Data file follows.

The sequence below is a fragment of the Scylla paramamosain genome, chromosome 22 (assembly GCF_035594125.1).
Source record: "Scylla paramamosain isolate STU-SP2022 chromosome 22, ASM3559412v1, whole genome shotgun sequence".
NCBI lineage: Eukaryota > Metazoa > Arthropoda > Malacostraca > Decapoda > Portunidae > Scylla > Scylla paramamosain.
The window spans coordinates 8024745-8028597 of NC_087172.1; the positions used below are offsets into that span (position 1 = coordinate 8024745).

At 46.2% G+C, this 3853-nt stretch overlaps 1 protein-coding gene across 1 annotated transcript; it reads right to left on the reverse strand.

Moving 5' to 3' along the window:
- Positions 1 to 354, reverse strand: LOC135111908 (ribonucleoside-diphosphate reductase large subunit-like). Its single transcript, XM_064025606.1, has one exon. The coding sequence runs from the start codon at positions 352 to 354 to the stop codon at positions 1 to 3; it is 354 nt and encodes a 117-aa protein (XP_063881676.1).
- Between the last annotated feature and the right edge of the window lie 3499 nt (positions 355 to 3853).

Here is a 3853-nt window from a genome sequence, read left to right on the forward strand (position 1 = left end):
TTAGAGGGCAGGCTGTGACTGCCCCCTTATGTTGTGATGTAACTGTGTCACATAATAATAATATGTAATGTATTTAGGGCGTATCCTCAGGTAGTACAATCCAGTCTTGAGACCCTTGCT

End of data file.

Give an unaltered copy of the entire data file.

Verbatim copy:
The sequence below is a fragment of the Scylla paramamosain genome, chromosome 22 (assembly GCF_035594125.1).
Source record: "Scylla paramamosain isolate STU-SP2022 chromosome 22, ASM3559412v1, whole genome shotgun sequence".
NCBI lineage: Eukaryota > Metazoa > Arthropoda > Malacostraca > Decapoda > Portunidae > Scylla > Scylla paramamosain.
The window spans coordinates 8024745-8028597 of NC_087172.1; the positions used below are offsets into that span (position 1 = coordinate 8024745).

At 46.2% G+C, this 3853-nt stretch overlaps 1 protein-coding gene across 1 annotated transcript; it reads right to left on the reverse strand.

Moving 5' to 3' along the window:
- Positions 1 to 354, reverse strand: LOC135111908 (ribonucleoside-diphosphate reductase large subunit-like). Its single transcript, XM_064025606.1, has one exon. The coding sequence runs from the start codon at positions 352 to 354 to the stop codon at positions 1 to 3; it is 354 nt and encodes a 117-aa protein (XP_063881676.1).
- Between the last annotated feature and the right edge of the window lie 3499 nt (positions 355 to 3853).

Here is a 3853-nt window from a genome sequence, read left to right on the forward strand (position 1 = left end):
TTAGAGGGCAGGCTGTGACTGCCCCCTTATGTTGTGATGTAACTGTGTCACATAATAATAATATGTAATGTATTTAGGGCGTATCCTCAGGTAGTACAATCCAGTCTTGAGACCCTTGCT